Throughout the spring of 1864, Federal batteries on Morris Island maintained pressure on Fort Sumter with occasional shots. These were aimed to prevent Confederate improvements, while at the same time to remind those in Charleston of the ever present threat. Even one battalion in Fort Sumter was one less in Virginia. Furthermore, keeping one battalion in the fort required resources that would otherwise be spent elsewhere.
On May 30, the Federals picked up the tempo of bombardment for a few days. Major-General John Foster, new commander of the Department of the South, began testing the lines, so to speak. One might say there was a bit of irony at play – in April 1861, Foster was the chief engineer worried about damage from Confederate batteries on Morris Island; now he was commanding Federal batteries on that island pounding Fort Sumter’s rubble.
But these activities were monotonous to say the least, though still very deadly. Chronicler of the siege, Major John Johnson, later wrote of the period starting on May 30:
During the next six or seven days the firing upon Fort Sumter was increased to the extent another minor bombardment – the seventh – being sustained with mortars and the occasional service of the 300-pounder rifle from May 30 to June 5th. Four casualties occurred, but the fort suffered no damage.
In Fort Sumter, Captain John C. Mitchel recorded the hits and misses:
- May 30 to June 1 – 55 mortar shells fired, with 41 hits; two Parrott shells, with one hit.
- June 2 – 39 mortar shells fired, with only 14 hits; four Parrott shells fired, with three hits (one by a 300-pdr which dismounted a howitzer in the fort).
- June 2 (night) – Eleven Parrott shells fired, with seven hits.
- June 4 – 23 mortar shells with 13 hits.
- June 4 (night) – 37 mortar shells, with only 14 hits.
The Federal batteries lay quiet on June 5, but resumed with five Parrott shells on June 6. Skipping a day, the Federals fired four Parrott shells at the fort on June 8. This bombardment, with somewhere close to 200 shells of large caliber (the by-day tally above is not complete, unfortunately), was negligible compared to the heavy bombardments of the previous fall. But the war was still there outside Charleston, every day and every night.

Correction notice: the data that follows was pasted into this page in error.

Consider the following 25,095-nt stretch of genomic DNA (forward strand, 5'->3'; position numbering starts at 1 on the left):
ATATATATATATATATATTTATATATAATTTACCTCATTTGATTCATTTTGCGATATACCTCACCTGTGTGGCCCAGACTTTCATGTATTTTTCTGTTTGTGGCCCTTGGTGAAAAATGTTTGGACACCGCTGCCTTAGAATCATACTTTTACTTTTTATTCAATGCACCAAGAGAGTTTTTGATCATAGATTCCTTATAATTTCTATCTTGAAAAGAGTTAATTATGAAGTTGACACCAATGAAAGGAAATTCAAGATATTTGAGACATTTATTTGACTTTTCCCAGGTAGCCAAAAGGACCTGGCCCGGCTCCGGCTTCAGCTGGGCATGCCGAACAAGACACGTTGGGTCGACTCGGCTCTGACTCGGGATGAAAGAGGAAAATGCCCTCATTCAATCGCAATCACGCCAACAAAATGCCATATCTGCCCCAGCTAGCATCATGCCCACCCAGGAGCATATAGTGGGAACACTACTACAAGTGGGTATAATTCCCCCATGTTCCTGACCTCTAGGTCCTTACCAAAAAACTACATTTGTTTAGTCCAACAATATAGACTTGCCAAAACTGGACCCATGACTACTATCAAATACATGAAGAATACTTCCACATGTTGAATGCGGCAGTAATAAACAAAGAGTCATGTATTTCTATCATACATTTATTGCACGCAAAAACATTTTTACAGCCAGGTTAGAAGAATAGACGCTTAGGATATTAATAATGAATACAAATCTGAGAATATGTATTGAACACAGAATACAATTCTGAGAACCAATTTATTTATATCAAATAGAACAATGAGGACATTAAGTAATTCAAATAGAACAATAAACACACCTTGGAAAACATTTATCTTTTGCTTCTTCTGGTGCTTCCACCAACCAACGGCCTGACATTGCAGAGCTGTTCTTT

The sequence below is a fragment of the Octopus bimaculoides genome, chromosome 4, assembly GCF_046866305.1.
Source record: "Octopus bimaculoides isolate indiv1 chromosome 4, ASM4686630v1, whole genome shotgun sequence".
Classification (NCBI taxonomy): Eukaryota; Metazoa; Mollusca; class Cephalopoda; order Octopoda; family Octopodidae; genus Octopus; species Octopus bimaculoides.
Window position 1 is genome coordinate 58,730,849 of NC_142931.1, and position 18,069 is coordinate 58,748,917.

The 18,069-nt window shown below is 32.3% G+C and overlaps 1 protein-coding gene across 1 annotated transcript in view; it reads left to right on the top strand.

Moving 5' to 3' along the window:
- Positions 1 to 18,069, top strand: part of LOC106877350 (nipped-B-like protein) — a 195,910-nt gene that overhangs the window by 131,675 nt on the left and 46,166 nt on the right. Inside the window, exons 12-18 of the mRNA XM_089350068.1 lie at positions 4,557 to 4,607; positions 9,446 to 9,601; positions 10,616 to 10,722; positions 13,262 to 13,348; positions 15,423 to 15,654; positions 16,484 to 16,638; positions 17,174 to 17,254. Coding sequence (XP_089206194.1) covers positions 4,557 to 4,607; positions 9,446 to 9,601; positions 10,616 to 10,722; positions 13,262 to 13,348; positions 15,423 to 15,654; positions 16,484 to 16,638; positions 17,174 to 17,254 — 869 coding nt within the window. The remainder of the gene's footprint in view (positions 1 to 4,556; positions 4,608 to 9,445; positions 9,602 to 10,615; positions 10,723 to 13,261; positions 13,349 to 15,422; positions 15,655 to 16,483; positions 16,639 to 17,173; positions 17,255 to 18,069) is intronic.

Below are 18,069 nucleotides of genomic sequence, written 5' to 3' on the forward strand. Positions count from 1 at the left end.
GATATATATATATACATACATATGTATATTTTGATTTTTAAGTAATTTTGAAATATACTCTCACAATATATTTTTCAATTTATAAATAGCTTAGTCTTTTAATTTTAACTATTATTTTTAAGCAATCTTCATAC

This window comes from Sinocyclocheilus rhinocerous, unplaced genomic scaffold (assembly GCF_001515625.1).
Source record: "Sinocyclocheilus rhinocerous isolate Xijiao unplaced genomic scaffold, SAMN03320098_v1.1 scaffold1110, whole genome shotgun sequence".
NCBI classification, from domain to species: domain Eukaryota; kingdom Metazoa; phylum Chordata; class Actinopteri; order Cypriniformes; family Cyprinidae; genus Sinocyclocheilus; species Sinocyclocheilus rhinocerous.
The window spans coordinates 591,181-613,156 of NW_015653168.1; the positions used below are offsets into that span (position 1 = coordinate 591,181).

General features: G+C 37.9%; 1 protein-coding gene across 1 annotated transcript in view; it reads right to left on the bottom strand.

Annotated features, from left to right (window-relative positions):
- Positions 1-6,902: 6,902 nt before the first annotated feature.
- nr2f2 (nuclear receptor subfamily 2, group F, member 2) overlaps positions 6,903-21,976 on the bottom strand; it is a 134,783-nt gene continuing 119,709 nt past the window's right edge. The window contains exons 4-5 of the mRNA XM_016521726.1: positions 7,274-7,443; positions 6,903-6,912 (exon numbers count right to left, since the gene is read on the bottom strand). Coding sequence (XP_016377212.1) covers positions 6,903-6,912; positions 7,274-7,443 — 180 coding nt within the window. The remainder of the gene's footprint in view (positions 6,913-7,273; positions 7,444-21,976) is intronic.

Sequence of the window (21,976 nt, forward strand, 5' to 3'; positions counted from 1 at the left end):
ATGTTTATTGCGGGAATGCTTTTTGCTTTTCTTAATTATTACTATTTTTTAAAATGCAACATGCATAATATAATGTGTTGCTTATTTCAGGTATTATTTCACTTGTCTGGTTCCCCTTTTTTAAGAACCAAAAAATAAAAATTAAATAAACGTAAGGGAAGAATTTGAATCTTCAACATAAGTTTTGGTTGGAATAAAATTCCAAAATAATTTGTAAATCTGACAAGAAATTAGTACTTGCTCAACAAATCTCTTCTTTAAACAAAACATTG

During the bombardment on June 2, one of the Federal 300-pdr shells broke through a casemate and dismounted a 24-pdr flank howitzer in the fort. A defensive weapon placed to counter Federal landing parties, the howitzer was important to the defense of the fort. Having no replacement carriage, Mitchel immediately requested one from Fort Moultrie. The injury, though, was slight. This does, however, run contrary to Johnson’s assessment of no damage to the fort.
The four casualties mentioned by Johnson are worthy of further discussion. Not a single Confederate solider was injured in this bombardment. None. All four casualties – recorded as wounded – were negro workers. The most exposed work in the fort was done by the impressed or contracted laborers.
However, the most significant report from the fort during those days did not involve the bombardment. On June 6, Mitchel noted, “The Ironsides has moved out over the bar, and lies now about 6 miles off.” For well over a year, the USS New Ironsides was the nucleus of the ironclad squadron standing in the channel off Morris Island. Her presence loomed as a mailed fist at the entrance to Charleston harbor. The Confederate counter-ironclad efforts focused on this capital ship, and included torpedo boat attacks. But the wear of operations and cumulative effects of combat damage left the ship in need of a refit. The New Ironsides was heading north to Philadelphia and would be out of service for several months. Her departure signaled the Confederates that no further naval attacks were planned or contemplated at Charleston.
(Citation from John Johnson, The Defense of Charleston Harbor: Including Fort Sumter and the Adjacent Islands, 1863-1865, Walker, Evans & Cogswell Company, 1890, page 214; Mitchel’s reports are from OR, Series I, Volume 35, Part I, Serial 65, pages 2)